by Alison Kosakowski
Though they play an important role in baking, quiche, and of course breakfast, the humble egg is often overlooked, or treated like a minor-character in the mealtime plot. But spring is the incredible egg’s time to shine. This week, eggs have been working overtime, hidden in egg hunts, nestled in Easter baskets, and displayed on traditional Passover Seder plates.
In honor of the occasion, the Vermont Agency of Agriculture, Food, and Markets is sharing some fun facts about eggs…
- According to the USDA Ag Census, Vermont farmers raise about 212,000 layer hens, annually.
- Each hen, in her prime, lays approximately 276 eggs per year. By that math, Vermont produces about 60 million eggs each year!
- In fact, the number is probably significantly higher, since backyard flocks are not counted in the Ag Census, and we all know Vermonters love to raise their own birds.
- Nationwide, 96.4 billion eggs are produced annually!
- Iowa is the nation’s largest egg producer, raising 5,420,900 layer hens, annually.
- The USDA estimates that each American eats about 255 eggs each year.
- That is a sharp decline from the 1950’s, when annual egg consumption was around 400 eggs, per person.
- Chicken eggs come in many colors – brown, white, even blue – but there’s no correlation between color and nutritional value. The color variation is entirely due to the breed of the chicken. For instance, Leghorns typically lay white eggs, Orphingtons lay brown eggs, and Ameraucanas can lay blue or green eggs.
- The average egg has six grams of protein.
- According to the USDA census, there are 1,682 egg farms in Vermont. The vast majority are raising relatively small flocks. In fact, 1,600 of those farms have fewer than 100 layers, each.
Deviled, scrambled, or fried, few foods are as versatile and nutritious as the incredible, edible, egg! Thanks, Vermont farmers, for keeping our cartons full!
The April Edition of Agriview is Here!
All the great content from our Agriview print newspaper is now available online - including editorials, market reports, classified ads, community resources and events calendars, and much more! Click HERE or on the image below to read Agriview online.
by Ryan Patch
Spring Snowstorm Could Delay Early Season Farming Activities
April 1st is the traditional date that the state’s winter manure spreading ban is lifted and farmers can get out on their fields and begin to apply those valuable nutrients to their cropland. However, with fresh snow expected for many parts of Vermont by April 1st, the Vermont Agency of Agriculture, Food & Markets (VAAFM) is issuing a special ‘spring stewardship’ reminder for all Vermont farms: Even though the manure spreading ban will be lifted April 1st, new statewide water quality rules – the Required Agricultural Practices (RAPs) – prohibit the application of manure on frozen or snow covered ground, in addition to any application that would result in runoff to surface waters.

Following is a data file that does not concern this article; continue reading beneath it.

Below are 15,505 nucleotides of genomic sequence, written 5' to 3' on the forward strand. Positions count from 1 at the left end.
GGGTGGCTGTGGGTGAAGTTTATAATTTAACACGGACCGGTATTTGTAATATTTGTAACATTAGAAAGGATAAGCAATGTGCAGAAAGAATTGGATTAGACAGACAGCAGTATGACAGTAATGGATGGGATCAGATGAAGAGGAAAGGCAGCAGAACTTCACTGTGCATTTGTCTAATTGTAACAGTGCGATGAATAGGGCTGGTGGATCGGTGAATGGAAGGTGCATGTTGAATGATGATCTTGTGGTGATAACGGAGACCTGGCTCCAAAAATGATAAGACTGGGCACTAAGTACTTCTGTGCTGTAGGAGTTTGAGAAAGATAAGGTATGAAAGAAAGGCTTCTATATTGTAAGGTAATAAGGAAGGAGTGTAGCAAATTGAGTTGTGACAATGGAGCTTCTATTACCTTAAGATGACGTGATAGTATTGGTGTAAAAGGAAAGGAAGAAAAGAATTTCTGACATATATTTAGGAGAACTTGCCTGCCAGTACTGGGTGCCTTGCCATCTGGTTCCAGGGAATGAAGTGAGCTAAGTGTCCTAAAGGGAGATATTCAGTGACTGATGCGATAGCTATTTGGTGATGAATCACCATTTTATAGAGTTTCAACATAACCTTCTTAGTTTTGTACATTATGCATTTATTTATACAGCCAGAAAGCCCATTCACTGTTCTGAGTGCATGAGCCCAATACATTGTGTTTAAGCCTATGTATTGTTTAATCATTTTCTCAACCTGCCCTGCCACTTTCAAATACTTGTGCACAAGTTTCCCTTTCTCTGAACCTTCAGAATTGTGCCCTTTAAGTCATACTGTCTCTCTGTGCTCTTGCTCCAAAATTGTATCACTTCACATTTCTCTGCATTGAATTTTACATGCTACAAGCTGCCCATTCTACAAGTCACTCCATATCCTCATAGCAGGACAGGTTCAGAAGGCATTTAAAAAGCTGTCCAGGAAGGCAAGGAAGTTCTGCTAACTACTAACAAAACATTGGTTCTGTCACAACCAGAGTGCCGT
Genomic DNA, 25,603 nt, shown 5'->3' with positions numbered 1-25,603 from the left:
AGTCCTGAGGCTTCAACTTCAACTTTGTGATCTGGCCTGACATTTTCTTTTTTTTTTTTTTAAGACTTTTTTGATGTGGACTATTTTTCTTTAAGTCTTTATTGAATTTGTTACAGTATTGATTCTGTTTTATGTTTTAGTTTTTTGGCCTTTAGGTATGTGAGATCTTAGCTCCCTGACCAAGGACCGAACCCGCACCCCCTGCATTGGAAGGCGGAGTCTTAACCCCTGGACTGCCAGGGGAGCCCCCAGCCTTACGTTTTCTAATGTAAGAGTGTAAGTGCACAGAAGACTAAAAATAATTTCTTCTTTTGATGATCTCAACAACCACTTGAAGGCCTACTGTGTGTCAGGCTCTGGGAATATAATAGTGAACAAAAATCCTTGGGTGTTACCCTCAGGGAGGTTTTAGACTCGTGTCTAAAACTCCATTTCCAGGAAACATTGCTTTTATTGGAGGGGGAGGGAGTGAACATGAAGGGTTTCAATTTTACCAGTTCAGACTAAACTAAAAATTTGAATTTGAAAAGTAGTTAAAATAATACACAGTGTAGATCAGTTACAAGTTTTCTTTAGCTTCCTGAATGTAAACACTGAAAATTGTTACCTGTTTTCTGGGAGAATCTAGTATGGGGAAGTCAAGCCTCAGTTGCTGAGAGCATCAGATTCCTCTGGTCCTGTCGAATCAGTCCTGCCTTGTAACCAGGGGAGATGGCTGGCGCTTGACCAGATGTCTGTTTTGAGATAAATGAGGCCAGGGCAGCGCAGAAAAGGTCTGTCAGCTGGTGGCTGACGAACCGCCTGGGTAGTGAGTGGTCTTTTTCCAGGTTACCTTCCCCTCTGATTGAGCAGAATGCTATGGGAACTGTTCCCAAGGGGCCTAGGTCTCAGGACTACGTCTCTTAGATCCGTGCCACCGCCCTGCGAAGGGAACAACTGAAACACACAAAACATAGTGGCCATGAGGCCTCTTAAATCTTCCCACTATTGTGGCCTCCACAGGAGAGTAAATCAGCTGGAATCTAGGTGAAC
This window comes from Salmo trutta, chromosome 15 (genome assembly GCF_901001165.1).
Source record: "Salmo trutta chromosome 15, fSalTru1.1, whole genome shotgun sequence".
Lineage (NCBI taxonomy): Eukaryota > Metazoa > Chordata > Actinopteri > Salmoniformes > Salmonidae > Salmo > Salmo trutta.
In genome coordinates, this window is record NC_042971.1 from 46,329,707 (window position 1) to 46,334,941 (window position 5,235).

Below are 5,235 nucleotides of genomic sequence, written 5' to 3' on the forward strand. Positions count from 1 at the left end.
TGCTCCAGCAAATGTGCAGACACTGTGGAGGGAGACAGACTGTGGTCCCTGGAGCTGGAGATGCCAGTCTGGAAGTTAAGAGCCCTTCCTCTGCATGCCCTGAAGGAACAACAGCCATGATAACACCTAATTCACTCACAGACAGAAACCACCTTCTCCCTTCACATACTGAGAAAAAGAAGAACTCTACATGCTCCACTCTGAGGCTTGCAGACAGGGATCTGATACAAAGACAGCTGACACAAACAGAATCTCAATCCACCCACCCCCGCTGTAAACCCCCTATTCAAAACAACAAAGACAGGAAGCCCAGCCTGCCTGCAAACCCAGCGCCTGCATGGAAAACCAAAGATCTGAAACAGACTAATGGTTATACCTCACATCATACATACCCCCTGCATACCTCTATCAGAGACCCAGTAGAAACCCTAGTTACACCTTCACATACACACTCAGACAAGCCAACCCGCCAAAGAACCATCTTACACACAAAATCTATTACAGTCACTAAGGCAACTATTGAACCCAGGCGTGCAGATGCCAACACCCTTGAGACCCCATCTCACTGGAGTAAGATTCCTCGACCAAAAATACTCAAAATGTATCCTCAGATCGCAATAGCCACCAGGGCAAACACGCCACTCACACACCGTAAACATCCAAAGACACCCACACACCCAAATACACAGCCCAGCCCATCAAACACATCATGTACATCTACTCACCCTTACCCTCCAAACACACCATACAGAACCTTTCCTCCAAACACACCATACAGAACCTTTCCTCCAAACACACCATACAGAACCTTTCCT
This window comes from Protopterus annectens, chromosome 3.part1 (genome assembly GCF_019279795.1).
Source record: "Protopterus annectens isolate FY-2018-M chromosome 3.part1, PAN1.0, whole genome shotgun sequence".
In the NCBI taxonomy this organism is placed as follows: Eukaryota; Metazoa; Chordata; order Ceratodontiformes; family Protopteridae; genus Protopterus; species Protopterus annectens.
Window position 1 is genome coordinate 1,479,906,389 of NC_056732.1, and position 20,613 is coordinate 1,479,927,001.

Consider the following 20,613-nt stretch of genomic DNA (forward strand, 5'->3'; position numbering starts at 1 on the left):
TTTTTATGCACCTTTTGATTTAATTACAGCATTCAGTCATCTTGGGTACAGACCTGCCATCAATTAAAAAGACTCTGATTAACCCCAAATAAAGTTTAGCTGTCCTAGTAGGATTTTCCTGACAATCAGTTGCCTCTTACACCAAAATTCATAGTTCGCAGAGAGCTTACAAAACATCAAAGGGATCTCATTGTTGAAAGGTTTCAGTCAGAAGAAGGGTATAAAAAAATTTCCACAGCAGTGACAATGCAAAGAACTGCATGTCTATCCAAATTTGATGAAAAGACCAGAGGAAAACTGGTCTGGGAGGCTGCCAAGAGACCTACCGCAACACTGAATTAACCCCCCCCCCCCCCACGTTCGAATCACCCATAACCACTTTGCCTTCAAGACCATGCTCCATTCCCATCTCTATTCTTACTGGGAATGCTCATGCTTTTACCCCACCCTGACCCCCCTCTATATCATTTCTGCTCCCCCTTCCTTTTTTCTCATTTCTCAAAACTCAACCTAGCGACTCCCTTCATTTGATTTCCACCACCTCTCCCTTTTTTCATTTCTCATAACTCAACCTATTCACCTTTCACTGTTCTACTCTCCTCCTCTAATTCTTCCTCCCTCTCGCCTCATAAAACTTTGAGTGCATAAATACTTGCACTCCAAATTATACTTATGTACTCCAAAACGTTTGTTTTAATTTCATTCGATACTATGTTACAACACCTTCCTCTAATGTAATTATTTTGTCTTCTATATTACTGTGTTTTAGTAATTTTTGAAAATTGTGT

Farmers concerned about storage capacity in their manure pits are encouraged to call the Agency of Agriculture to discuss options available for managing, transferring, or developing emergency manure spreading exemption plans. The Agency is committed to working with farmers to find solutions. When evaluating their fields over the coming weeks to assess appropriate manure spreading conditions, the most important question that farmers and manure applicators need to ask is: ‘When applied to this field, will manure runoff to surface water or a ditch?’ Individual conditions will vary significantly across the state, and farmers need to assess their fields carefully and take action to ensure that they are in compliance with the rules and are protecting our waterways.
To ensure compliance with the RAPs [ http://agriculture.vermont.gov/rap ] and protect water quality, VAAFM has the following reminders for farmers this spring:
- If you still have capacity in your manure pit, wait until snow is off the fields before you spread manure.
- If you do not have capacity in your pit, reach out to VAAFM to seek alternative solutions or an exemption.
- Do not spread manure on saturated ground that will runoff to surface water, or before major rain events.
If an emergency manure spreading exemption is issued for manure application on frozen or snow-covered ground, farmers need to observe the following protocols:
- Avoid spreading when rain is expected
- Spread at least 150 feet from top of stream banks, ditches or roadside ditches
- Select the most level fields available and avoid significant (>5%) slopes
- Utilize reduced (<3,000 gallons/acre) spreading rates
- Select fields with cover crops or good residue cover
- After spreading any nutrient (liquid or solid manure, compost, or fertilizer) be sure to keep accurate records of the manure or nutrients applied.